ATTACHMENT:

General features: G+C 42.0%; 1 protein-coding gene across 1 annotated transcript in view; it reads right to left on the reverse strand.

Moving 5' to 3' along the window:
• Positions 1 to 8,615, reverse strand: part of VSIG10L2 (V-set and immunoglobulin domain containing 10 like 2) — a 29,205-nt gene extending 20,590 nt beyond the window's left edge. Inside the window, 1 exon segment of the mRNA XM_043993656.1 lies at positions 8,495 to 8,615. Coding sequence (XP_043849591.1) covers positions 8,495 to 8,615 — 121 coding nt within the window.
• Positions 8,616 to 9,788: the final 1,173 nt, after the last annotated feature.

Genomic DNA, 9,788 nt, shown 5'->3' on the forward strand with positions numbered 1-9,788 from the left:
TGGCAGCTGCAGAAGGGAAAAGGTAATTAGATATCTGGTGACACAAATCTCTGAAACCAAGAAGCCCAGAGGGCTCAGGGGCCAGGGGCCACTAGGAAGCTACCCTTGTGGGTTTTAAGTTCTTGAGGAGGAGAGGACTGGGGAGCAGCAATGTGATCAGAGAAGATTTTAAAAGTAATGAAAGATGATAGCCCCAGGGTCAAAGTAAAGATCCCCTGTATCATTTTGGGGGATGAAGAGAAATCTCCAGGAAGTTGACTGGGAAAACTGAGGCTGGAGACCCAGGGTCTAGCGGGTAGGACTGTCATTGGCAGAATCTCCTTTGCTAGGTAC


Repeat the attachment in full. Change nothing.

General features: G+C 42.0%; 1 protein-coding gene across 1 annotated transcript in view; it reads right to left on the reverse strand.

Moving 5' to 3' along the window:
• Positions 1 to 8,615, reverse strand: part of VSIG10L2 (V-set and immunoglobulin domain containing 10 like 2) — a 29,205-nt gene extending 20,590 nt beyond the window's left edge. Inside the window, 1 exon segment of the mRNA XM_043993656.1 lies at positions 8,495 to 8,615. Coding sequence (XP_043849591.1) covers positions 8,495 to 8,615 — 121 coding nt within the window.
• Positions 8,616 to 9,788: the final 1,173 nt, after the last annotated feature.

Genomic DNA, 9,788 nt, shown 5'->3' on the forward strand with positions numbered 1-9,788 from the left:
TGGCAGCTGCAGAAGGGAAAAGGTAATTAGATATCTGGTGACACAAATCTCTGAAACCAAGAAGCCCAGAGGGCTCAGGGGCCAGGGGCCACTAGGAAGCTACCCTTGTGGGTTTTAAGTTCTTGAGGAGGAGAGGACTGGGGAGCAGCAATGTGATCAGAGAAGATTTTAAAAGTAATGAAAGATGATAGCCCCAGGGTCAAAGTAAAGATCCCCTGTATCATTTTGGGGGATGAAGAGAAATCTCCAGGAAGTTGACTGGGAAAACTGAGGCTGGAGACCCAGGGTCTAGCGGGTAGGACTGTCATTGGCAGAATCTCCTTTGCTAGGTAC